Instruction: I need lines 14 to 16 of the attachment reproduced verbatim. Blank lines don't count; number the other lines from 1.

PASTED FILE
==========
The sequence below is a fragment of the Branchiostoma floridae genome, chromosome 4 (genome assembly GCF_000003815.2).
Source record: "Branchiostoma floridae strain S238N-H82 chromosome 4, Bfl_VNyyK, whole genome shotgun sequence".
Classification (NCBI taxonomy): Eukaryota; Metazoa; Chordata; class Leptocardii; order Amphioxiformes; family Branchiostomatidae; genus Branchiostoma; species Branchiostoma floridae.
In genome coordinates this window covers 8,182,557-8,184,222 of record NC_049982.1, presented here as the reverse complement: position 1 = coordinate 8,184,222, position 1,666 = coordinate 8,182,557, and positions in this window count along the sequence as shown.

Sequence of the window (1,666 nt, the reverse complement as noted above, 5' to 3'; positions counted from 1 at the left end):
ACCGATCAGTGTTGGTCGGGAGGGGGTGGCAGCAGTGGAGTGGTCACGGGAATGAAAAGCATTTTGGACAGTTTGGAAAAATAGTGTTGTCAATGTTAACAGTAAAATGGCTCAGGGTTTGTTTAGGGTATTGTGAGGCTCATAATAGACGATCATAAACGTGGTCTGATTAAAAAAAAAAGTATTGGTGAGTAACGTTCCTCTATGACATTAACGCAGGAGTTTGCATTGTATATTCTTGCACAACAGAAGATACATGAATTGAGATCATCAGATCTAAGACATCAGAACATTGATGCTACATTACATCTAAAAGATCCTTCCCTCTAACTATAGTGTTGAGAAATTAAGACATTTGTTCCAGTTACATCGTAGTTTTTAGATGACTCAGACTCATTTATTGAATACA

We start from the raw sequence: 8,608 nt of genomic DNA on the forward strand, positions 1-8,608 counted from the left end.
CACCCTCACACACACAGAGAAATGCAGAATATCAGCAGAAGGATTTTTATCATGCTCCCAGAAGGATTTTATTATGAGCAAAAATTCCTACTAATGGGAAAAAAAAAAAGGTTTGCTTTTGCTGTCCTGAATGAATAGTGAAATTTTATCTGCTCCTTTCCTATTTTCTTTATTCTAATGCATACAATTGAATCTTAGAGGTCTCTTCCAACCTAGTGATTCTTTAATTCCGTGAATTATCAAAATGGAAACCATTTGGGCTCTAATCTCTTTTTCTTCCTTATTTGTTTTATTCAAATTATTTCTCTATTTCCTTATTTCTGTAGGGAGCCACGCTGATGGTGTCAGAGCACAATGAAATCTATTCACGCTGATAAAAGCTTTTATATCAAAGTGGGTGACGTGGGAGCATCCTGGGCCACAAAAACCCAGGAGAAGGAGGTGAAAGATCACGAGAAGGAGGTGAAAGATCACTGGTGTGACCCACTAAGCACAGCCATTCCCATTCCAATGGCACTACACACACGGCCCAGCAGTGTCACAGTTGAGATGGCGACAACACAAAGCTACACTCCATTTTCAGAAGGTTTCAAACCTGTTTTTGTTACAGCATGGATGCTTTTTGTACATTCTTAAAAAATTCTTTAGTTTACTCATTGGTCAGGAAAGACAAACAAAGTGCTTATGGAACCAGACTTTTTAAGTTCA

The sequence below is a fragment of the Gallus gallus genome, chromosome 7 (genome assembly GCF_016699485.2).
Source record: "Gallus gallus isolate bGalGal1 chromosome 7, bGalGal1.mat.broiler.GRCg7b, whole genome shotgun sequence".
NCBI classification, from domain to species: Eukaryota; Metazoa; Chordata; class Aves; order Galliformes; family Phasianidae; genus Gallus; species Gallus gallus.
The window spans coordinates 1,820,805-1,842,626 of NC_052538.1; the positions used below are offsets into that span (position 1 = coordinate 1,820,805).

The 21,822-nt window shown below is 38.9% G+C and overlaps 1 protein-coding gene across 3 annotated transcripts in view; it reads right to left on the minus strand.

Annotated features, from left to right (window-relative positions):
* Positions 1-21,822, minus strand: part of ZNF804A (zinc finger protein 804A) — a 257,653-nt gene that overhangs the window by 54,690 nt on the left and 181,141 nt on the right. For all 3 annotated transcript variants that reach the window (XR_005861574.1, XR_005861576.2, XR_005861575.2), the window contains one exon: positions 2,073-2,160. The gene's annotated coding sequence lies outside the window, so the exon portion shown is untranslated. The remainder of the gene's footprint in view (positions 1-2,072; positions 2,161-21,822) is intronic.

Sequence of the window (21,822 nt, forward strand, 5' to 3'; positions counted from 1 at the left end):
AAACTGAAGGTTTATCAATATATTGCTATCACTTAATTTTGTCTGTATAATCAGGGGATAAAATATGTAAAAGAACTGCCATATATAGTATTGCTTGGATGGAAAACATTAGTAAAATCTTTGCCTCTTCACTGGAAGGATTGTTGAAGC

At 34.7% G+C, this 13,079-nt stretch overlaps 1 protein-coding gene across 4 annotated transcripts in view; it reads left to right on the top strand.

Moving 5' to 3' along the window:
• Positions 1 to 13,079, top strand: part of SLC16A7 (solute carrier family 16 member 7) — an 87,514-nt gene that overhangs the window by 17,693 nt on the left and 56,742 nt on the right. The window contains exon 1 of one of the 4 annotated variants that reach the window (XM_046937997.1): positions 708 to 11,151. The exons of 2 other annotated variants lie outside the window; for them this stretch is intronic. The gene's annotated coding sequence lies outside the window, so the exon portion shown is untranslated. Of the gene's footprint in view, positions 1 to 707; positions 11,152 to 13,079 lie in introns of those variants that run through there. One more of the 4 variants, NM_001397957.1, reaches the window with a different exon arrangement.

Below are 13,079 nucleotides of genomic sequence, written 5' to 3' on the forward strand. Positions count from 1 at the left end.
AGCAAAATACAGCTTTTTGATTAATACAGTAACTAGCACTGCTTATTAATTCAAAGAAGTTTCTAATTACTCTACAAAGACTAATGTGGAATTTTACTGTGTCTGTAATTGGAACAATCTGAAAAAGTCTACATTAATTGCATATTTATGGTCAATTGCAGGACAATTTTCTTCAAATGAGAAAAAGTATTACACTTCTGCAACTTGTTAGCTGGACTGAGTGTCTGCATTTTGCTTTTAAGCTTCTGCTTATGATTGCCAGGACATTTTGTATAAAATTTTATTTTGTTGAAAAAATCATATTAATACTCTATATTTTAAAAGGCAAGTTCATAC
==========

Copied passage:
Annotated features, from left to right (window-relative positions):
* Positions 1-21,822, minus strand: part of ZNF804A (zinc finger protein 804A) — a 257,653-nt gene that overhangs the window by 54,690 nt on the left and 181,141 nt on the right. For all 3 annotated transcript variants that reach the window (XR_005861574.1, XR_005861576.2, XR_005861575.2), the window contains one exon: positions 2,073-2,160. The gene's annotated coding sequence lies outside the window, so the exon portion shown is untranslated. The remainder of the gene's footprint in view (positions 1-2,072; positions 2,161-21,822) is intronic.

Sequence of the window (21,822 nt, forward strand, 5' to 3'; positions counted from 1 at the left end):